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Taiwan says its military is ready for China moves around new president's inaugural

Taiwan President-elect Lai Ching-te, of Democratic Progressive Party's (DPP), holds a press conference, following the victory in the presidential elections, in Taipei, Taiwan January 13, 2024. [Ann Wang | REUTERS]

TAIPEI, May 8 (Reuters) - Taiwan's military is prepared for any moves China may make around the time President-elect Lai Ching-te takes office later this month, the island's deputy defence minister said on Wednesday.


China, which views democratically governed Taiwan as its own territory, has a strong dislike of Lai, believing him to be a dangerous separatist, whose repeated offers of talks it has rejected, including one this month.


Lai, like current President Tsai Ing-wen, rejects Beijing's sovereignty claims; both say only the island's people can decide their future. Lai, now vice president, will be inaugurated on May 20.


"Before and after May 20, our nation's military will uphold all combat readiness requirements and pay close attention to the damaging of regional peace and stability by the other side," Deputy Defence Minister Po Horng-huei told reporters.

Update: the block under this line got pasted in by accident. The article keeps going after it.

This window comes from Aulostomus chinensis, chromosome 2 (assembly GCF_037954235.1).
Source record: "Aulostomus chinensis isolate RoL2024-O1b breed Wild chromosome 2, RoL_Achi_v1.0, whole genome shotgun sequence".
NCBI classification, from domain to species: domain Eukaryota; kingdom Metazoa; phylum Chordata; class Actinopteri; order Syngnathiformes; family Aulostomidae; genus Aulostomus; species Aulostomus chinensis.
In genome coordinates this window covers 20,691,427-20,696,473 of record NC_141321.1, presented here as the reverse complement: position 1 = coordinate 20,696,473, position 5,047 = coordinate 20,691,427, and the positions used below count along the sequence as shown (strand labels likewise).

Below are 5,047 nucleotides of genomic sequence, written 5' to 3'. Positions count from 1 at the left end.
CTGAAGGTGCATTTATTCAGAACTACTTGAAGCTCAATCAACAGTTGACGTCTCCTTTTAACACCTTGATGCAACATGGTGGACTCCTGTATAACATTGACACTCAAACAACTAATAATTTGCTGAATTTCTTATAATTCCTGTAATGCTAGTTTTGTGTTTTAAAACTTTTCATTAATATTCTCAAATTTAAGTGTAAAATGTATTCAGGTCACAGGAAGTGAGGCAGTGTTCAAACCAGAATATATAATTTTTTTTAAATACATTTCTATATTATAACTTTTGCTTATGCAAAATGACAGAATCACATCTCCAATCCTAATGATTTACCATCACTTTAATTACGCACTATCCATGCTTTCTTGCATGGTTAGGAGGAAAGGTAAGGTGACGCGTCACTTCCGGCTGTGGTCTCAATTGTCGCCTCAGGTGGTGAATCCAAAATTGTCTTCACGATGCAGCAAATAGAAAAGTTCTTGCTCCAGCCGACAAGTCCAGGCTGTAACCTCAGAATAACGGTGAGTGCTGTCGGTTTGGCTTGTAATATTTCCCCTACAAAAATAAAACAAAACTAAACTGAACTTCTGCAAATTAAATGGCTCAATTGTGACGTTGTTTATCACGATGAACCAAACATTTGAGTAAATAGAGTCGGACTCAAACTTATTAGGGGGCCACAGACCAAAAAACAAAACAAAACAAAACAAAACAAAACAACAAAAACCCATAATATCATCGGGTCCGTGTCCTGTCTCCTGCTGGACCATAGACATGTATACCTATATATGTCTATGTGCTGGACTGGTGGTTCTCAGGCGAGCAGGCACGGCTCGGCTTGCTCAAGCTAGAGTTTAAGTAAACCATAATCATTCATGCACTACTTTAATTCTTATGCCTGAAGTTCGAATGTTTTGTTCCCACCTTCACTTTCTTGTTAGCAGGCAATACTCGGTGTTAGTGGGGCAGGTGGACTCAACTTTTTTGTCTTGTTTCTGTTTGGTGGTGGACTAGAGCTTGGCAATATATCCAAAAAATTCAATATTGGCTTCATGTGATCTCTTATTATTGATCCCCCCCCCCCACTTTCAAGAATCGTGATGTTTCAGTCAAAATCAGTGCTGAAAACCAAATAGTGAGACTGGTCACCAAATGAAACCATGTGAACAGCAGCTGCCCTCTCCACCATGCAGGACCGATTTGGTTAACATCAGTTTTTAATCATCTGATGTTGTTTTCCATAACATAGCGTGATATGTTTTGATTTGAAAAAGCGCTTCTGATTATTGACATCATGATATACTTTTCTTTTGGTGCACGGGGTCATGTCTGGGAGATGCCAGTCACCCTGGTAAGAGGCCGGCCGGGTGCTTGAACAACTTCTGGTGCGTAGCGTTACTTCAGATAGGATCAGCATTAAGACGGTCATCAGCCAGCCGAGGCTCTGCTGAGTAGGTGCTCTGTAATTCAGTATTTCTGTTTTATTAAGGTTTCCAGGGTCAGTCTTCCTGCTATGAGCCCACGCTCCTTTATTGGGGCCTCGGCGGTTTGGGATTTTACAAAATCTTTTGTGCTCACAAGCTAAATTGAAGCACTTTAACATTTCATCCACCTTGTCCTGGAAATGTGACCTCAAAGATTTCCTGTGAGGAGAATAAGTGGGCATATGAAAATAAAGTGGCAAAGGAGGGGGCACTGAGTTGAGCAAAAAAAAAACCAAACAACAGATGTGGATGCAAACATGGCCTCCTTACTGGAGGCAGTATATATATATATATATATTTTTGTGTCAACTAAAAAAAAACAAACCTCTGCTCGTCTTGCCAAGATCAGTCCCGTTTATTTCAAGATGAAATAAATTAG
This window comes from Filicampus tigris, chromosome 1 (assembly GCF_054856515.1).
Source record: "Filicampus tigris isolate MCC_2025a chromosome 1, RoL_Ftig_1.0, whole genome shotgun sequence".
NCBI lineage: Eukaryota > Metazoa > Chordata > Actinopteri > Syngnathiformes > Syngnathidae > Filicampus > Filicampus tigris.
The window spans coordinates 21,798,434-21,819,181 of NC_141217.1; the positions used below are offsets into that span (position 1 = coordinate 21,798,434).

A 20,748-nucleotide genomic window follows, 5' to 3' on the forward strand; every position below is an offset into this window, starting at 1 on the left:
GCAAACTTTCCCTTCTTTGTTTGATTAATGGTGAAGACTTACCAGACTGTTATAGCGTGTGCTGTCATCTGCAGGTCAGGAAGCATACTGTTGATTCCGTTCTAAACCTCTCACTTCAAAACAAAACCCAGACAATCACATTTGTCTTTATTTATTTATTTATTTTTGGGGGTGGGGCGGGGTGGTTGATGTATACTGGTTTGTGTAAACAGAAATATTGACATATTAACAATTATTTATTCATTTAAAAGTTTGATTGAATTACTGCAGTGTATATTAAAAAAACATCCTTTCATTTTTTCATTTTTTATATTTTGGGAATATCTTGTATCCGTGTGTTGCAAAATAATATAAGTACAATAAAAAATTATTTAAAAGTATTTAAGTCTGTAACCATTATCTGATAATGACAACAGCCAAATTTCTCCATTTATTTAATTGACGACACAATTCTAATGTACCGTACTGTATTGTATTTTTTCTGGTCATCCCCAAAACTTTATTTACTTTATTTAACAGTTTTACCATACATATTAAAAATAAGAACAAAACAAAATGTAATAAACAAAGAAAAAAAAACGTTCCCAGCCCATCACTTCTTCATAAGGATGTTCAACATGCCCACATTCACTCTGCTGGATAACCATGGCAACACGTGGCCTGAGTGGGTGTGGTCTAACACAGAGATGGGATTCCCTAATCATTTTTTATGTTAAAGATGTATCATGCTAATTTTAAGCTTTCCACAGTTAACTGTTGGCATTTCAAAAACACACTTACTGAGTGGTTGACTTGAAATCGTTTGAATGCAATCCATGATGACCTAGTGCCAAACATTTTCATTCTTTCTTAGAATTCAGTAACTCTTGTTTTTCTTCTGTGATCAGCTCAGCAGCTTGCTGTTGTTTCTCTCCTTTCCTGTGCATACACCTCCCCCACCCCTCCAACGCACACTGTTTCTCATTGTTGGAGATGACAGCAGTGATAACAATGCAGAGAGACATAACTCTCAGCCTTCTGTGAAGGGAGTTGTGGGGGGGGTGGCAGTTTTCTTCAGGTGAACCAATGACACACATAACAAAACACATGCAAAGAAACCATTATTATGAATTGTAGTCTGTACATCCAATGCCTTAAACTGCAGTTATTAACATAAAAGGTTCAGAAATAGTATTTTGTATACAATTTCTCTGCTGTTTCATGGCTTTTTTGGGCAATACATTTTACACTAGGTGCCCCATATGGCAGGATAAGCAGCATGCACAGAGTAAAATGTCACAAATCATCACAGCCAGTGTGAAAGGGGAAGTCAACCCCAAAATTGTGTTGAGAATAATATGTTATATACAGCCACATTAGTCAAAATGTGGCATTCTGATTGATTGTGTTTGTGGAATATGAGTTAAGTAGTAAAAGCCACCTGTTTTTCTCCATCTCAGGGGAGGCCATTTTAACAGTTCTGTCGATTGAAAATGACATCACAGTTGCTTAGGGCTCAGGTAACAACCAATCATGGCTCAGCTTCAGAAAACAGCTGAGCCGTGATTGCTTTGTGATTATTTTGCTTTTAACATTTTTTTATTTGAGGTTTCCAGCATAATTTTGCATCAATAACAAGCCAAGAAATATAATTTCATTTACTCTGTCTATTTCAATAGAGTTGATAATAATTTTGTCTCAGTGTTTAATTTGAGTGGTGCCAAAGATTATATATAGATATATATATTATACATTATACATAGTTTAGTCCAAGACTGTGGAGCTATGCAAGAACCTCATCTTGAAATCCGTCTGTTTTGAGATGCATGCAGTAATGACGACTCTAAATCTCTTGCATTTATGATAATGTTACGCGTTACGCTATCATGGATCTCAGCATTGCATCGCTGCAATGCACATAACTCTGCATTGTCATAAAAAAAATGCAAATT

Chinese military activities in and around the Taiwan Strait are destabilising for the whole Indo-Pacific region, Po added in the comments made to reporters at parliament.


China's defence ministry did not immediately respond to a request for comment.


During the past four years, China's military has massively increased its activities around Taiwan, such as by regularly flying warplanes over the median line of the Taiwan Strait, which previously served as an unofficial buffer zone.


In Wednesday's daily report of Chinese military activities in the previous 24 hours, Taiwan's defence ministry said six Chinese aircraft had crossed the median line, flying in an area to the west of Taiwan's Penghu islands, home to a major air force base.


China, which has also staged at least two "joint combat readiness patrols" near the island in the past month, according to Taiwan's defence ministry, says it does not recognise the existence of the median line.


Taiwan-based security sources have repeatedly warned that China could show its displeasure with Lai using the military.


In 2022, China held major war games near Taiwan after a visit to Taipei by then-U.S. House Speaker Nancy Pelosi, and again last year after President Tsai met her successor, Kevin McCarthy, on a stopover in California.


Reporting by Ben Blanchard; Additional reporting by Ryan Woo in Beijing; Editing by Clarence Fernandez

 

ⓒ 2024, REUTERS

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